UPDATE: Launch scrubbed due to weather just a few minutes before launch. See you Saturday for another try!
Today, a SpaceX Falcon 9 rocket and Crew Dragon capsule is scheduled to shuttle two NASA astronauts to the International Space Station. This will be the first time humans will launch to space from the United States since 2011 and the first time a private company will take humans offworld. Intrepid science journalist Nadia Drake is at the launchpad reporting on the mission for National Geographic and ABC News. Tune in above for Nadia's live reporting. Liftoff is set for 4:33pm ET, weather and technology permitting. From Nadia's coverage at National Geographic:
The Demo-2 mission is slated to lift off from Kennedy Space Center's Launch Complex 39A—the same pad in Florida that hosted Apollo 11 and STS-135, the last flight of a space shuttle. However, next week's mission represents a new way of getting humans to orbit, in which agencies including NASA purchase rides to space from private companies.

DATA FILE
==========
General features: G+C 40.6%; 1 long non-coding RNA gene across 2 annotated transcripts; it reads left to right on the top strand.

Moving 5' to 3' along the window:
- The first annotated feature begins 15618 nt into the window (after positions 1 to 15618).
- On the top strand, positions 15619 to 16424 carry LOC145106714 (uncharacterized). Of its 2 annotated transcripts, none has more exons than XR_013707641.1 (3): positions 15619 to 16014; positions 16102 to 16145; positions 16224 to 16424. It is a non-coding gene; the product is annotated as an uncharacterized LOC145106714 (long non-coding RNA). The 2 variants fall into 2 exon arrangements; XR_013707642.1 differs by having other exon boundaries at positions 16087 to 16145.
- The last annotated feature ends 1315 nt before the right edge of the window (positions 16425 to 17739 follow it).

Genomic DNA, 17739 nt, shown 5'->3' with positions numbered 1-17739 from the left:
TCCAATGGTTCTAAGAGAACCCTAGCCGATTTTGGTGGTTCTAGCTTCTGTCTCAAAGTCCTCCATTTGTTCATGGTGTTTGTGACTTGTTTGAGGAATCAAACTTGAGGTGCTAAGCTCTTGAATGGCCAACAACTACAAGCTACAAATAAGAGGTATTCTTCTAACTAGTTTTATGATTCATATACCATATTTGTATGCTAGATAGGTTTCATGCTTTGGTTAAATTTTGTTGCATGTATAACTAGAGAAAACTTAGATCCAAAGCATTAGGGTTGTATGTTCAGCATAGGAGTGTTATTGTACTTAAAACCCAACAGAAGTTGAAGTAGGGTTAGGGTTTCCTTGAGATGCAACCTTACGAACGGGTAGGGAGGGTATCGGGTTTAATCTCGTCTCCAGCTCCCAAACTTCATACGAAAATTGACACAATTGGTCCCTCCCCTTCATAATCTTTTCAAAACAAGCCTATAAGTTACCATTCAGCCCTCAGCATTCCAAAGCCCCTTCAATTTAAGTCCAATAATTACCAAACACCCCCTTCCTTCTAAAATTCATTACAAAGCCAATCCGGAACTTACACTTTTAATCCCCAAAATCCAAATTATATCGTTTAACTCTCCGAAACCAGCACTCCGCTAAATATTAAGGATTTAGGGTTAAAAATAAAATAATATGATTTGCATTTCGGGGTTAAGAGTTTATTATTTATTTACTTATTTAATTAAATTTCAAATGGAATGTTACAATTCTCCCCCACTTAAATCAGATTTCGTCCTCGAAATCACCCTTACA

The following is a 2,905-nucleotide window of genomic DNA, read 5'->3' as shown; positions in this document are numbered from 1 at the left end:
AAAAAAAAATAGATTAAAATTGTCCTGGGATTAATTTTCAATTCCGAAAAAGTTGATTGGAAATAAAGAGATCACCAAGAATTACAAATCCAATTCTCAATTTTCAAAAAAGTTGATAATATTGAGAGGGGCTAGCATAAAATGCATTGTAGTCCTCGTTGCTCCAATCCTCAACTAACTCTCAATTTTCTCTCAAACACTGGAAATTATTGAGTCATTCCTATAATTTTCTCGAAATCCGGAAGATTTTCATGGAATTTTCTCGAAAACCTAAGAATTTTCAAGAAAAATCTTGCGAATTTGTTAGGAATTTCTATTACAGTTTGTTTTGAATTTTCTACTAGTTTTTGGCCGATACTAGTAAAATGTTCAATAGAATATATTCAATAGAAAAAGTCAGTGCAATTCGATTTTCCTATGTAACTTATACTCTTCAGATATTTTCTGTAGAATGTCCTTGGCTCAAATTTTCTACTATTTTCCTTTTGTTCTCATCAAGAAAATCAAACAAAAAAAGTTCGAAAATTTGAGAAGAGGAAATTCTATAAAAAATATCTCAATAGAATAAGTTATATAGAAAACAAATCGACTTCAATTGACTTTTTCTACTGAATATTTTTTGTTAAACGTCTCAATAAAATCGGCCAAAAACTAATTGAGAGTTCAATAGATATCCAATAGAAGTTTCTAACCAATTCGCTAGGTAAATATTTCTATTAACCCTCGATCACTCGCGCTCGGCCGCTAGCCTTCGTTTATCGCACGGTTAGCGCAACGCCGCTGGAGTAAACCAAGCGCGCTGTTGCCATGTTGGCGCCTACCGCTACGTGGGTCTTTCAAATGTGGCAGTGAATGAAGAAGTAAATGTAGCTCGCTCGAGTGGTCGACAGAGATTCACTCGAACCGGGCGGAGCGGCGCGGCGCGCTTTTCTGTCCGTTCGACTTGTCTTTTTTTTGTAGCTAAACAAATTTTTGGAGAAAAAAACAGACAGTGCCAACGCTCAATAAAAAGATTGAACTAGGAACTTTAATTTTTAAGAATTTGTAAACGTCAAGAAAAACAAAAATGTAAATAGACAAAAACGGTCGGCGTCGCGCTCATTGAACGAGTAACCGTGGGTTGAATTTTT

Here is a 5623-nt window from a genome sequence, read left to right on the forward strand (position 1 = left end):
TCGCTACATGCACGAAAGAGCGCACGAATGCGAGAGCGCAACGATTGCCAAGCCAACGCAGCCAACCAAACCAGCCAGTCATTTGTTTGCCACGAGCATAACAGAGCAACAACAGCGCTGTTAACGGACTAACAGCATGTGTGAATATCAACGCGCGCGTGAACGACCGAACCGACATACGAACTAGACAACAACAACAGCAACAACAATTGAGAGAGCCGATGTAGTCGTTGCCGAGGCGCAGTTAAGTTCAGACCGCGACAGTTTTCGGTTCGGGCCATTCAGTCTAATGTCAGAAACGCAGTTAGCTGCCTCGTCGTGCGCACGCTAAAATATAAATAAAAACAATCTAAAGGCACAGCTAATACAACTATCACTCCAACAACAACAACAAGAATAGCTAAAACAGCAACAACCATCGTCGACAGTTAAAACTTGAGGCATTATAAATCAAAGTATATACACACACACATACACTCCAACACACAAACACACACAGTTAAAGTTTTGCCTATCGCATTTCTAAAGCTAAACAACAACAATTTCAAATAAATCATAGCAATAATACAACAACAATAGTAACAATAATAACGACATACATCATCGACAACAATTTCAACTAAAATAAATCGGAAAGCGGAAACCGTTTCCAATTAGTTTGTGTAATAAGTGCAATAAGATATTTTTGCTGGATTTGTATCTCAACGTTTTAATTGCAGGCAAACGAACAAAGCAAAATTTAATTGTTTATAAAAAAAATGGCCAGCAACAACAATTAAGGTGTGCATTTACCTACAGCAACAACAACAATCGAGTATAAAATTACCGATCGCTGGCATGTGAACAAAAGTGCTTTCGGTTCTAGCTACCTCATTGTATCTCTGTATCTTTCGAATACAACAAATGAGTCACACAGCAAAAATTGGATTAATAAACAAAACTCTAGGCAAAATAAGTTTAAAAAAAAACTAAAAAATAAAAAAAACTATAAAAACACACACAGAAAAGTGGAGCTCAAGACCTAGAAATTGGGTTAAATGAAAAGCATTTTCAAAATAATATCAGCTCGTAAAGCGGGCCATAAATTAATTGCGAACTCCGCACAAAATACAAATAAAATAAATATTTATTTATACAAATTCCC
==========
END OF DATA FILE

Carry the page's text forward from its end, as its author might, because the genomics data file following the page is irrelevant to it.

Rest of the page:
For astronauts [Doug] Hurley, 53, and [Bob] Behnken, 49, the Demo-2 flight also presents a rare opportunity: to be the first people to fly in a new type of spacecraft. Behnken and Hurley were specially selected for NASA's commercial crew program back in 2015. Both men are former military test pilots—Hurley in the Marines and Behnken in the Air Force. Both are married to fellow astronauts, and the two have been colleagues since joining NASA in 2000 as part of Astronaut Group 18.
"It's probably a dream of every test pilot school student to have the opportunity to fly on a brand-new spaceship, and I'm lucky enough to get that opportunity with my good friend here," Behnken said recently at a press conference with Hurley.
Both astronauts helped deliver portions of the ISS to orbit on previous missions, including modules with life support systems and science laboratories, and a two-armed robot called Dextre used for repairs. But Demo-2 is only the fifth time in U.S. history that astronauts will launch on a brand-new vehicle. "We did it in Mercury, Gemini, Apollo; we did it with the space shuttles; and now we're going to do it with a SpaceX Falcon 9 rocket and Crew Dragon capsule," [NASA administrator Jim] Bridenstine said.
"SpaceX to make history with crewed ISS mission. Here's how to watch." (National Geographic)